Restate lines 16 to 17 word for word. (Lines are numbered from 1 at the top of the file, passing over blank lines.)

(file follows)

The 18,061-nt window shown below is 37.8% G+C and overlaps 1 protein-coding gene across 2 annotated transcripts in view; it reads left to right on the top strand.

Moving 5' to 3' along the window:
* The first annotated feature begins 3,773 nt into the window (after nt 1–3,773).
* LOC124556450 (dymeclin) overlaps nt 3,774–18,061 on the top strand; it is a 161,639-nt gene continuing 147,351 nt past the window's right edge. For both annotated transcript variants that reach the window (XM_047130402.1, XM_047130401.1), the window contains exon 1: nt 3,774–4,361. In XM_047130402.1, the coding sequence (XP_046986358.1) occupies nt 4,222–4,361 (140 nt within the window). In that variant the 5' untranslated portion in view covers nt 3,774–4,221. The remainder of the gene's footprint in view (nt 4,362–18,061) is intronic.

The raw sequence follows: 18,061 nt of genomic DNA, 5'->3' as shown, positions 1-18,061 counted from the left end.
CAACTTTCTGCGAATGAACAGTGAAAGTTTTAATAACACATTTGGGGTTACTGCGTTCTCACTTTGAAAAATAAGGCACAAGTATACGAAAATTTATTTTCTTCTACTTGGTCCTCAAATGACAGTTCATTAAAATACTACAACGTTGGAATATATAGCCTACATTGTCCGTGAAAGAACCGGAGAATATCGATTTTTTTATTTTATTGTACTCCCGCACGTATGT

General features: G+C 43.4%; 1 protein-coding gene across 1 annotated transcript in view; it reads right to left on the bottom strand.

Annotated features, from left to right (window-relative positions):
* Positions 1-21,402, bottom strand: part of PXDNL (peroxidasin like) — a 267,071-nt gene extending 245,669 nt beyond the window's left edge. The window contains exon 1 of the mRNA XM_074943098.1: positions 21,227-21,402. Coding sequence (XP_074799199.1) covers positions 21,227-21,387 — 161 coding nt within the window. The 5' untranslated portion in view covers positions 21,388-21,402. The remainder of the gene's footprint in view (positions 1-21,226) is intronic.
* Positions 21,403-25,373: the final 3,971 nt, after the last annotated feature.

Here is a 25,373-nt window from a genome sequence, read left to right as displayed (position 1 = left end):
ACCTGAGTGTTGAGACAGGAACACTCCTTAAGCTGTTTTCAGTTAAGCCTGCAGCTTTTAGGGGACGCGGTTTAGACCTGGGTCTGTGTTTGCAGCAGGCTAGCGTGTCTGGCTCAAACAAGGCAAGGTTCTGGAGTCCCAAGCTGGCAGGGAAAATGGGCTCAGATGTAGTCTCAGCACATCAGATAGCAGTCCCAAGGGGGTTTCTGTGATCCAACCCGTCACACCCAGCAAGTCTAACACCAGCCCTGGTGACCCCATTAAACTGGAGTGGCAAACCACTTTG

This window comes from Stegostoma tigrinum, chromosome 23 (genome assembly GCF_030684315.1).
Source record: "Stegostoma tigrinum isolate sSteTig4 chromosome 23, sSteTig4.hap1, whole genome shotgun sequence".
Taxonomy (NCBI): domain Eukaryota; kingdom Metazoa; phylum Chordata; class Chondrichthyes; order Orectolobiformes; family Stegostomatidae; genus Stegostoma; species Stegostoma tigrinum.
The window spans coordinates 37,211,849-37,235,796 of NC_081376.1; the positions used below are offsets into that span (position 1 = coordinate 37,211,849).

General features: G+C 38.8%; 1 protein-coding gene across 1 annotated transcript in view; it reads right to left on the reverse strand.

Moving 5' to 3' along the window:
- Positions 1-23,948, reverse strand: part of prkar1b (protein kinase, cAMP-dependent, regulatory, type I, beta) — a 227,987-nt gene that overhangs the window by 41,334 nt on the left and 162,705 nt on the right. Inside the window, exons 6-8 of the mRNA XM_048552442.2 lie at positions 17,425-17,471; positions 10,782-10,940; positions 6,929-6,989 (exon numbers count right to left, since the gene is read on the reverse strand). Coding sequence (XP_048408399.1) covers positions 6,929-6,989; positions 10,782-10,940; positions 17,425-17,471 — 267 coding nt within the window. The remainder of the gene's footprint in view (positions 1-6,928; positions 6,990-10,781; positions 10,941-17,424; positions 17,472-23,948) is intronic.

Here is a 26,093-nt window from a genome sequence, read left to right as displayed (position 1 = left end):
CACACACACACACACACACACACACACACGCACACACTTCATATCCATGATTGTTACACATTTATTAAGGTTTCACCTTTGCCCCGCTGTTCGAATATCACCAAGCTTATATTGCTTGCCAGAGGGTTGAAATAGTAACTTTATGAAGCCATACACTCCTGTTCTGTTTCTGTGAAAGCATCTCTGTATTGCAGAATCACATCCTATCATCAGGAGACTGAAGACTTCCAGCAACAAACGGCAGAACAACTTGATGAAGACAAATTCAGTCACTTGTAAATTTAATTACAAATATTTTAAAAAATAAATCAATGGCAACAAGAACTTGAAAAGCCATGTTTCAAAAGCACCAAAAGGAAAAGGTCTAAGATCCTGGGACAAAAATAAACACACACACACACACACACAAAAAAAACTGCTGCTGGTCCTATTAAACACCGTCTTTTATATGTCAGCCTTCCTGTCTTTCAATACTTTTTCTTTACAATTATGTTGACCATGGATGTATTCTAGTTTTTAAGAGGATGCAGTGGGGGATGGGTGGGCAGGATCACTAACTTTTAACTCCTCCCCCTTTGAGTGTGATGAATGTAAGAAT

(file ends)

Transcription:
The window spans coordinates 37,211,849-37,235,796 of NC_081376.1; the positions used below are offsets into that span (position 1 = coordinate 37,211,849).

General features: G+C 38.8%; 1 protein-coding gene across 1 annotated transcript in view; it reads right to left on the reverse strand.